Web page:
Overcoming concrete construction obstacles with induction hardened piping
High rise projects progress more successfully when contractors utilize abrasion-resistant pipe delivery systems
The old axiom about how a chain is only as strong as its weakest link is particularly appropriate when constructing skyscrapers, which require pumping hundreds of tons of concrete through a pipeline system that begins at the hopper of a concrete pump located at grade level and reaching up to the highest floors.
These pipeline systems must therefore be designed to withstand months, even years, of abuse resulting from the extremely abrasive nature of the concrete mix, pumped at pressures of 2,000-3,000 psi at high speed. Any disruption due to a failure in the piping system can be costly – literally halting construction – because concrete will harden quickly and once it does, the piping must be replaced before pouring can resume.
As a result, many concrete pumping contractors are specifying a unique type of induction hardened pipe designed to stand up to abrasion. This pipe is engineered using a proprietary chemistry and an induction hardening process to deliver a gradient wall thickness that begins with an inner wall hardness profile of up to 57HRc on the Rockwell Scale (600 BHN) and slowly tapers to a more ductile outer wall.
By being extremely hard on the inside, the pipe resists even severe abrasion, but the softer outer wall still provides the required toughness to contain the high-pressure and mechanical loading that the pipeline will encounter.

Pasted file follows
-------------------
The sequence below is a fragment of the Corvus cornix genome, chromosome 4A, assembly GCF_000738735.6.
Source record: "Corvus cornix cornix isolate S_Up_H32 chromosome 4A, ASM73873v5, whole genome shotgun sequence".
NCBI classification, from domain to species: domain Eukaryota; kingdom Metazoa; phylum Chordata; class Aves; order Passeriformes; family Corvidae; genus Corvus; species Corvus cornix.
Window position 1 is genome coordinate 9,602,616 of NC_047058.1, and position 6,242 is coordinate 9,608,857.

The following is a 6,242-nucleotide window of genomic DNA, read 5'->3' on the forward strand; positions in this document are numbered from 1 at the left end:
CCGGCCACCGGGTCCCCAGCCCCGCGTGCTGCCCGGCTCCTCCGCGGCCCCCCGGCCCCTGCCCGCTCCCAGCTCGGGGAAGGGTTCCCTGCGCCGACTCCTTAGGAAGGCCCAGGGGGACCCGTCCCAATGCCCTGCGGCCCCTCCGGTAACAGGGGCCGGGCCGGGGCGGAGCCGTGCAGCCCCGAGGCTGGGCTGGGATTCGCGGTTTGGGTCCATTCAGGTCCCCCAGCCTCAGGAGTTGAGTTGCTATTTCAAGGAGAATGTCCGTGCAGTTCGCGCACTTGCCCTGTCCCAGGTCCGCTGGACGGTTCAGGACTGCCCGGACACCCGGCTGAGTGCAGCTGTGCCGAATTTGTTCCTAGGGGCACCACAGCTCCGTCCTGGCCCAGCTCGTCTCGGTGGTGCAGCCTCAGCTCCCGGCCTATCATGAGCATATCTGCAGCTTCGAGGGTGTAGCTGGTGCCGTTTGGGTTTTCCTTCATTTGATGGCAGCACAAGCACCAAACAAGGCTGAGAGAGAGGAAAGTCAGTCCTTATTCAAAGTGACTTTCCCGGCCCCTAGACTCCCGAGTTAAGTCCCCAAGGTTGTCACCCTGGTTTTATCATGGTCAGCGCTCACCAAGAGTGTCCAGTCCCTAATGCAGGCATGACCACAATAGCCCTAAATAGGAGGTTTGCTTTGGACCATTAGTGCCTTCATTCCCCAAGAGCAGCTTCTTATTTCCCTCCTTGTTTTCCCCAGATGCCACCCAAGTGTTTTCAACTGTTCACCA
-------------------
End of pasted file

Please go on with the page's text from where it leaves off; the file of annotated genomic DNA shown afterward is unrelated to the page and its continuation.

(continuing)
The Shangri-La Project
Designed by Vancouver based architect James Cheng, and under construction by Westbank Projects Corp., the Shangri-La Hotel and condominium tower will rise to 70 stories above the Toronto, Canada, skyline when finished later this year.
The construction management company for the project is 180 University Management Inc. and the site superintendent is James Taylor. The forming contractor is Hardwall Construction Company Limited.
Handling the all-important task of pumping concrete throughout the building is the Amherst Group – Toronto-based experts in the operation of concrete pumps, placing booms, cranes, heavy lift planning and special rigging. The company, founded by Roy Welstead, is currently celebrating its 50th year of operating a fleet of mobile and stationary hydraulic cranes and concrete pumps, placing booms, and deck placers for major construction projects.
Now managed by Welstead’s sons, David, Terry and John and daughter Valerie, Amherst has been credited with successfully completing major projects dating as far back as the Pickering and Darlington nuclear power plants on Lake Ontario, the Montreal Olympic site, the Niagara Tunnel, and hundreds of condominium projects. But as its tallest structure to date, the Shangri La tower posed a particular challenge.